Rapid turnover of top predators in African terrestrial faunas around the Permian-Triassic mass extinction.Curr Biol. 2023 06 05; 33(11):2283-2290.e3.CB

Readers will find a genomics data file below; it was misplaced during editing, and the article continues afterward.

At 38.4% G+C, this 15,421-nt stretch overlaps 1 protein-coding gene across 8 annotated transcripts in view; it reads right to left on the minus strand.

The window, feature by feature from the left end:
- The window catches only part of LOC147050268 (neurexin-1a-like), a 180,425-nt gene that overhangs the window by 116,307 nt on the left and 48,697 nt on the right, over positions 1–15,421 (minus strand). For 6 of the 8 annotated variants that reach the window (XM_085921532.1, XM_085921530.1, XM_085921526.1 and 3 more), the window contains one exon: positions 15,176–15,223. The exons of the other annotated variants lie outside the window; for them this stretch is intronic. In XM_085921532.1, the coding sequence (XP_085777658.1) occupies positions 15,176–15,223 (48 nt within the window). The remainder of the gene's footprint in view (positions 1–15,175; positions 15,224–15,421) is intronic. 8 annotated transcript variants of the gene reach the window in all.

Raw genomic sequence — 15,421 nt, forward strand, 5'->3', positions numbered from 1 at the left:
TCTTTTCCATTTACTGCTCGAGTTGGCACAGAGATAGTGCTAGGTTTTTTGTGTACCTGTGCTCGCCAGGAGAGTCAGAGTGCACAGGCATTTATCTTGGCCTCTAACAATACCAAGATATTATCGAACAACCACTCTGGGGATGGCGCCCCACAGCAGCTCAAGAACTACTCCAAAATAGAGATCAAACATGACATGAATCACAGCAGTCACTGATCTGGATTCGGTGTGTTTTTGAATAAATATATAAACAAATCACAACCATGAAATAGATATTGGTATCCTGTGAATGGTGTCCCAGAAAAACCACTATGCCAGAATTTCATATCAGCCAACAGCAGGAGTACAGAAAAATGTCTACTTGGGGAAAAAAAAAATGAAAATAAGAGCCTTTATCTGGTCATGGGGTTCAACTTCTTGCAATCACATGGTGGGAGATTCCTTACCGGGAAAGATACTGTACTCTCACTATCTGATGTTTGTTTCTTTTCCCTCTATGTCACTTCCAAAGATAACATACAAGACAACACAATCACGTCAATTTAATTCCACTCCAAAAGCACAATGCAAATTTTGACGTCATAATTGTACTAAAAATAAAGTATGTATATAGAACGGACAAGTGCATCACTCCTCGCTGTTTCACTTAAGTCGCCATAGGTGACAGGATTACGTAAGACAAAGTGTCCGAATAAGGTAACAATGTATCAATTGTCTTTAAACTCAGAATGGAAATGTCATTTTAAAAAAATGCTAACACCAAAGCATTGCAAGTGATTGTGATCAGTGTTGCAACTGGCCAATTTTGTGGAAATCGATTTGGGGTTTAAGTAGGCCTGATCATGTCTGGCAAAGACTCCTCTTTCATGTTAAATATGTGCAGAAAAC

Catastrophic ecosystem disruption in the late Permian period resulted in the greatest loss of biodiversity in Earth's history, the Permian-Triassic mass extinction (PTME). The dominant terrestrial vertebrates of the Permian (synapsids) suffered major losses at this time, leading to their replacement by reptiles in the Triassic. The dominant late Permian predatory synapsids, gorgonopsians, were completely extirpated by the PTME. The largest African gorgonopsians, the Rubidgeinae, have traditionally been assumed to go extinct at the Permo-Triassic boundary (PTB).[,][,] However, this apparent persistence through the sustained extinction interval characterizing the continental PTME is at odds with ecological theory indicating that top predators have high extinction risk. Here, we report the youngest known large-bodied gorgonopsians, gigantic specimens from the PTB site of Nooitgedacht 68 in South Africa. These specimens are not rubidgeine, and instead are referable to Inostrancevia, a taxon previously thought to be a Russian endemic. Based on comprehensive review of the South African gorgonopsian record, we show that rubidgeines were early victims of ecosystem disruption preceding the PTME and were replaced as top predators by Laurasian immigrant inostranceviines. The reign of this latter group was short-lived, however; by the PTB, gorgonopsians were extinct, and a different group (therocephalians) became the largest synapsid predators, before themselves going extinct. The extinction and replacement of top predators in rapid succession at the clade level underlines the extreme degree of ecosystem instability in the latest Permian and earliest Triassic, a phenomenon that was likely global in extent.